“Criminalizing us is their only game.” – Haudenosaunee land defender Skyler Williams

Published by Brent Patterson on

Photo: 1492 Land Back Lane.

The land defenders at 1492 Land Back Lane are seeking to protect Haudenosaunee territory in southern Ontario from a housing development.

They have maintained a camp at that construction site since July 19. The Ontario Provincial Police (OPP) say they have now arrested 17 people in relation to this. Those arrested include One Dish, One Mic independent media journalist Karl Dockstader on September 2 and Yellowhead Institute research fellow Courtney Skye on September 3.

In a recent Facebook post, land defender Skyler Williams noted: “The OPP fly their helicopter low over the camp and position cruisers within 100 yards of one of our camps.”

He later comments: “Criminalizing us is their only game.”

Criminalization is an important concept in land defence struggles.

It can be understood as a negation by the state (through governments, the court system and the police) of the violence and dispossession of colonization. Mohawk lawyer Beverly Jacobs has noted in reference to 1492 Land Back Lane: “This is a historical land claim going back a couple of hundred years that has not been addressed.”

One example of criminalization is a court injunction, a tool commonly used by business interests to remove Indigenous peoples from their own lands.

Significantly, Kate Gunn, a lawyer with First Peoples Law, has pointed out that an injunction is not a determination of which party is right, rather it seeks, in principle, to preserve the status quo until the underlying dispute is resolved.

That means, for instance, that a land developer, can more easily persuade the court that the economic harm is greater to them than communities seeking to protect their culture and traditions from centuries of land dispossession.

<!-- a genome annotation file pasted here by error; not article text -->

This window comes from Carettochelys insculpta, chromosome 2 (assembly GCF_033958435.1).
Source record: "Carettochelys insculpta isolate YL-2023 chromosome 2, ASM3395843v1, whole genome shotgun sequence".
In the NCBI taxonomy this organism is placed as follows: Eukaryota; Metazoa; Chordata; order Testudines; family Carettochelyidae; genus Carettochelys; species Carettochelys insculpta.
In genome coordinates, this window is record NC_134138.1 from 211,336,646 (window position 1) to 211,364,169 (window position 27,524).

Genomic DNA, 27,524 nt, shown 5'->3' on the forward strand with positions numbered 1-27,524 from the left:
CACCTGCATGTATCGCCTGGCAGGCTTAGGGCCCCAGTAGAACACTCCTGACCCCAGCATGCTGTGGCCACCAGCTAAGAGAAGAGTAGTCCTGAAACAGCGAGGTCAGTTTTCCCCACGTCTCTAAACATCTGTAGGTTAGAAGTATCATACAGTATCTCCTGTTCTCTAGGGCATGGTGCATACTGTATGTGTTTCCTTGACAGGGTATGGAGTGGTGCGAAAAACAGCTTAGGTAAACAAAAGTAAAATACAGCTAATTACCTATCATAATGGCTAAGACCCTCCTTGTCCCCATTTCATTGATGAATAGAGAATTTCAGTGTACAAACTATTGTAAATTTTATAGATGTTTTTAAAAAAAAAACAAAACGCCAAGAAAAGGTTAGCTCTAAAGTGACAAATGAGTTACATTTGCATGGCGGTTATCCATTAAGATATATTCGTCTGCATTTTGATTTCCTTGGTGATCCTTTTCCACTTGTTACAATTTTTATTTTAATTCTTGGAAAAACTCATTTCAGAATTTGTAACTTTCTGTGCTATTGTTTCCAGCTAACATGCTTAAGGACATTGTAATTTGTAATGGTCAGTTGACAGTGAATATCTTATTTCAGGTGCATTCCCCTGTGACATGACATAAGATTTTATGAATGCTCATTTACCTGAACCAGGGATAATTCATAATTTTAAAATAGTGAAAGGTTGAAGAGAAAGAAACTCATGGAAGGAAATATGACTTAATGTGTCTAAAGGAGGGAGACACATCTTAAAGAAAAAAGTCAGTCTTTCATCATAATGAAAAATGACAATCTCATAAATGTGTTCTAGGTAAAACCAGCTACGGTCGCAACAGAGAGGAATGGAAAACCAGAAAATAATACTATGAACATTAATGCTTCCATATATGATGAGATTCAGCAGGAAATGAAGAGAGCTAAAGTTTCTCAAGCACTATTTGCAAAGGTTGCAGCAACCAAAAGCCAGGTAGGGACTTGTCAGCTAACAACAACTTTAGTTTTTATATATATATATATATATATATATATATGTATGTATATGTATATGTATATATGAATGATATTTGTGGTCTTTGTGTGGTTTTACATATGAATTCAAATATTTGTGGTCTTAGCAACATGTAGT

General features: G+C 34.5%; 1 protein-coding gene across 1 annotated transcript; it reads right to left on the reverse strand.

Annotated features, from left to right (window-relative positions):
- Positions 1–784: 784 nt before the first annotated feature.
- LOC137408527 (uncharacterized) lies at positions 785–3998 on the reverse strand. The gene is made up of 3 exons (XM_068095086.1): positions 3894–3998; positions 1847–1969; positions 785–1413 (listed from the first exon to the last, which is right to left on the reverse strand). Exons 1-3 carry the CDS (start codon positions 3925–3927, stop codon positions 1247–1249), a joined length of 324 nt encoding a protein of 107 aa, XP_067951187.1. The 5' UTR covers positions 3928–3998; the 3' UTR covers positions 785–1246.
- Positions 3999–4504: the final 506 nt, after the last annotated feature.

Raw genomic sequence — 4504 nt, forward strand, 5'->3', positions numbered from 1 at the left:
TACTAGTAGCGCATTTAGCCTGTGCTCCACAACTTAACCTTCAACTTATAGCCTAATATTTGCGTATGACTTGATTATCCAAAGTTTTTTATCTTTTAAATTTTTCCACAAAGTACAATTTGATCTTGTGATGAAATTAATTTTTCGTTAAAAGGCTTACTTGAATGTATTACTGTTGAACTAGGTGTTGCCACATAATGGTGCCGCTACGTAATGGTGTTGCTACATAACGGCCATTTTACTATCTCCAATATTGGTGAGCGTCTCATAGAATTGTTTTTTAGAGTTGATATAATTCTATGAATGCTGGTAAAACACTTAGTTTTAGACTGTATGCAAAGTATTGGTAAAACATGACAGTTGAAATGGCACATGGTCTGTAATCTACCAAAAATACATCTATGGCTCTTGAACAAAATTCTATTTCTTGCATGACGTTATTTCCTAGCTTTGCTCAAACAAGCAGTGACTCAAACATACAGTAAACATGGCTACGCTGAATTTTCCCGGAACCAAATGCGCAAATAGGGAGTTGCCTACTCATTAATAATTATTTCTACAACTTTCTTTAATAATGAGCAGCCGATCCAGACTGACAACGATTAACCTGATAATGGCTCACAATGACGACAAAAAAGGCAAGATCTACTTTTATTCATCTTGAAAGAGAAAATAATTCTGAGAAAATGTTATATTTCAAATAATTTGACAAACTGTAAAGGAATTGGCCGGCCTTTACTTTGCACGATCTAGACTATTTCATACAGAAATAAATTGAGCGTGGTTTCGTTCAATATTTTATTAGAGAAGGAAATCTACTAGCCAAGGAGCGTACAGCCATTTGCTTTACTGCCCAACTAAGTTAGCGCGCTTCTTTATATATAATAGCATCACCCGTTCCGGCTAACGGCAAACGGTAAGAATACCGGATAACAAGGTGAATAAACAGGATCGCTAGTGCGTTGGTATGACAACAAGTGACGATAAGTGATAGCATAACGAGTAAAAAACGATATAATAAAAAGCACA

In the media and public opinion, however, a court injunction can take on the weight of a determination of right and wrong, and the justification for police action.

This statement from Haudenosaunee women succinctly explains: “Injunctions authorize police violence against our people.”

They add: “Our sovereignty is inherent while Canada’s perceived authority is a product of violent colonialism and genocide. Injunctions seek to make this reality invisible, a tool of the court to sanction more violence and dispossession.”

The 1492 Land Back Lane now expects the OPP and sheriff’s office to present a court injunction to the camp this morning.

In response, Williams says: “For us it is a peaceful occupation of our territory, and so to them to come and threaten violence again – because I think that’s what our people are taking those injunction readings as, is as a threat of violence – because we’ve been sitting here around the fire peacefully occupying our territory for the last 47 days now and have maintained the peaceful nature in which we started it.”

The land defenders have set up this GoFundMe account to help with their legal costs associated with this criminalization. They are also asking for financial support to help them maintain their presence and build winter ready buildings through e-transfers to landback6nations@gmail.com.


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